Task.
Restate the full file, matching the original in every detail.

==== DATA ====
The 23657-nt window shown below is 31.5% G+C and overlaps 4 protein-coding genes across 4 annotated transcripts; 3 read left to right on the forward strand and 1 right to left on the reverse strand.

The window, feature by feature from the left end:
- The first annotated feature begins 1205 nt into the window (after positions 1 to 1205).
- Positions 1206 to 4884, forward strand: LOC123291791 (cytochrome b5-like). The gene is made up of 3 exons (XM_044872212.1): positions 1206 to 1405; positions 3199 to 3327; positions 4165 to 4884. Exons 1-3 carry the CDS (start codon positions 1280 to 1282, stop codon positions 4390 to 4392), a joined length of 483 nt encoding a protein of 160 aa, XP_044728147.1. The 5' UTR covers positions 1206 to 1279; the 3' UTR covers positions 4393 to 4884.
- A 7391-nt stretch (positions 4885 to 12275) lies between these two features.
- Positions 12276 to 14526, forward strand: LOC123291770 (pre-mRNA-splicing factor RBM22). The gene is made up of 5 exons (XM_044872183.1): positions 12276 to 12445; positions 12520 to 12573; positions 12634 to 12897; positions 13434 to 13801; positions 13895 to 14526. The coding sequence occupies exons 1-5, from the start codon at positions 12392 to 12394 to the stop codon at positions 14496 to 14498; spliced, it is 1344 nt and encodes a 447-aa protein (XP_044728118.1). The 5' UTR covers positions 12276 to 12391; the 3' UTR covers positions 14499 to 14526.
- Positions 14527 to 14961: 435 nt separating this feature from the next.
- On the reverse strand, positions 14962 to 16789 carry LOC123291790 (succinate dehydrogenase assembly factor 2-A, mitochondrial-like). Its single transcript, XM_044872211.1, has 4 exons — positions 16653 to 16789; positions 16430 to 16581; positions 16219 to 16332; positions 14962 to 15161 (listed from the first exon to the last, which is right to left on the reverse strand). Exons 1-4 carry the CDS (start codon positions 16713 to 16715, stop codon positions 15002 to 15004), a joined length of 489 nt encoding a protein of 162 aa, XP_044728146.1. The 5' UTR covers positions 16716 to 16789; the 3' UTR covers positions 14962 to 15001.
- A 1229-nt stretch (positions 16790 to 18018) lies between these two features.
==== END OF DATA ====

The 23657-nt window shown below is 31.5% G+C and overlaps 4 protein-coding genes across 4 annotated transcripts; 3 read left to right on the forward strand and 1 right to left on the reverse strand.

The window, feature by feature from the left end:
- The first annotated feature begins 1205 nt into the window (after positions 1 to 1205).
- Positions 1206 to 4884, forward strand: LOC123291791 (cytochrome b5-like). The gene is made up of 3 exons (XM_044872212.1): positions 1206 to 1405; positions 3199 to 3327; positions 4165 to 4884. Exons 1-3 carry the CDS (start codon positions 1280 to 1282, stop codon positions 4390 to 4392), a joined length of 483 nt encoding a protein of 160 aa, XP_044728147.1. The 5' UTR covers positions 1206 to 1279; the 3' UTR covers positions 4393 to 4884.
- A 7391-nt stretch (positions 4885 to 12275) lies between these two features.
- Positions 12276 to 14526, forward strand: LOC123291770 (pre-mRNA-splicing factor RBM22). The gene is made up of 5 exons (XM_044872183.1): positions 12276 to 12445; positions 12520 to 12573; positions 12634 to 12897; positions 13434 to 13801; positions 13895 to 14526. The coding sequence occupies exons 1-5, from the start codon at positions 12392 to 12394 to the stop codon at positions 14496 to 14498; spliced, it is 1344 nt and encodes a 447-aa protein (XP_044728118.1). The 5' UTR covers positions 12276 to 12391; the 3' UTR covers positions 14499 to 14526.
- Positions 14527 to 14961: 435 nt separating this feature from the next.
- On the reverse strand, positions 14962 to 16789 carry LOC123291790 (succinate dehydrogenase assembly factor 2-A, mitochondrial-like). Its single transcript, XM_044872211.1, has 4 exons — positions 16653 to 16789; positions 16430 to 16581; positions 16219 to 16332; positions 14962 to 15161 (listed from the first exon to the last, which is right to left on the reverse strand). Exons 1-4 carry the CDS (start codon positions 16713 to 16715, stop codon positions 15002 to 15004), a joined length of 489 nt encoding a protein of 162 aa, XP_044728146.1. The 5' UTR covers positions 16716 to 16789; the 3' UTR covers positions 14962 to 15001.
- A 1229-nt stretch (positions 16790 to 18018) lies between these two features.